• cas

    The On Eagle’s Wings exhibit is actually at the Museum of Biblical Art (MOBIA), which is a separate entity, but in the same building as ABS.

    It features not only Bibles, but this compelling work by Makoto Fujimura:

  • Gerald

    Scot thanks so much for this post, I would
    have loved to have been there.

  • AHH

    Side issue — is “KJB” the standard academic acronym?
    To those of us in the pews, as far as I know, if we use an acronym it is “KJV” (for “King James Version”, I think), as in the “KJV-only” movement. Is some distinction consciously being made when one uses “KJB”? Have I been using an improper acronym all these years?

  • Scot McKnight


    KJB seems now to be the norm.

  • AHH

    I guess Wikipedia (fount of all knowledge) hasn’t caught up to the new norm; it only lists KJV and AV as abbreviations:

  • DaveAlan

    I’ve only seen KJV an AV over the past 27 years, but what do I know. I’ve never seen that until here, today. It’s just not possible somebody hit the b key instead of the v key? They are right next to each other.

  • Clay Knick


    This was splendid. Sounds like a whole lot of fun.

  • DaveAlan,
    scholars see the King James as not really a new version, but a revision of the Bishop’s Bible. that’s one reason academics prefer KJB to KJV (not really a slip of the finger on the keyboard!)

  • When I was in High School, I visited the reproductions of the Jerusalem Chamber at Bob Jones University. It was fascinating to see the variety of rare Bibles housed there. I also grew up on the King James Bible. It was the only option at the strict Christian school I attended. After memorizing entire books from KJB, I have a hard time reading any other version. Plus, I really like the language.

  • I simply love the KJV–it has been my main version since the early 1970’s. I love its language and its strength. Since I started teaching high school British literature several years ago, I have become much more appreciative of the king who was instrumental in giving us both Shakespeare and the KJV of the Bible.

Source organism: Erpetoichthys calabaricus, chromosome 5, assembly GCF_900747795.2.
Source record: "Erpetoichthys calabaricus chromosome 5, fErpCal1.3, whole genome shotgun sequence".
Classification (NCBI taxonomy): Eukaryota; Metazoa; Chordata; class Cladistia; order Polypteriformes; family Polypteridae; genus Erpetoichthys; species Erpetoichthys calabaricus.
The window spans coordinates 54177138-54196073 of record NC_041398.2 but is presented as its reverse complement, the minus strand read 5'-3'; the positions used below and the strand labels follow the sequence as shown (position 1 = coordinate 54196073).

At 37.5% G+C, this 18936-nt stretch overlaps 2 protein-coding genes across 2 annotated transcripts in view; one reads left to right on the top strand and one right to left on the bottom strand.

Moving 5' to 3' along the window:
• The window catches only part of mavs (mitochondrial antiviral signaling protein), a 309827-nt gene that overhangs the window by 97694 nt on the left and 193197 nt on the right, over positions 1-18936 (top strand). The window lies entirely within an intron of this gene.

• Love the history of the KJB. As far as use today, there is a soft spot for it but with the dead sea scrolls we have better sources to translate from. So I’m not really desiring to still use it regulary (though I consult it in study) but I love that it tried to find common ground.

    I’m curious Scot on what agendas you might have been looking for. Anything historically that piqued your interest to search it out?

  • Terry

    Scot, what a wonderful event, a real privilege to participate in I’m sure. Thanks for sharing.

    Let me second your recommendation for, “KJB: The Book That Changed the World.” I watched it on May 2nd, and immediately ordered more copies for our store and have been able to encourage people all over the community to watch it. It is quite good.

  • JohnnyM

    The Chicago Manual of Style still lists the standard abbreviation for the Bible in the King James Version as “AV” standing for “Authorized (King James) Version.” Most translations still list the full title as The Holy Bible, New International Version or The Holy Bible, English Standard Version, etc.

  • One thing that causes so many people to under-appreciate the KJV is that so many of us have those pesky family or church members who are constantly throwing around KJV-only propaganda.

    I grew up with it, but I am 26 years old, and very few of those younger than me have used it at all. My home church (SBC) began making the switch to NIV as its primary about 15 years ago.

  • DRT

    sorry for going on the Wright tangent, but I have read his Romans and Corinthians for everyone books and was wondering if his translation would follow the translation he did in those?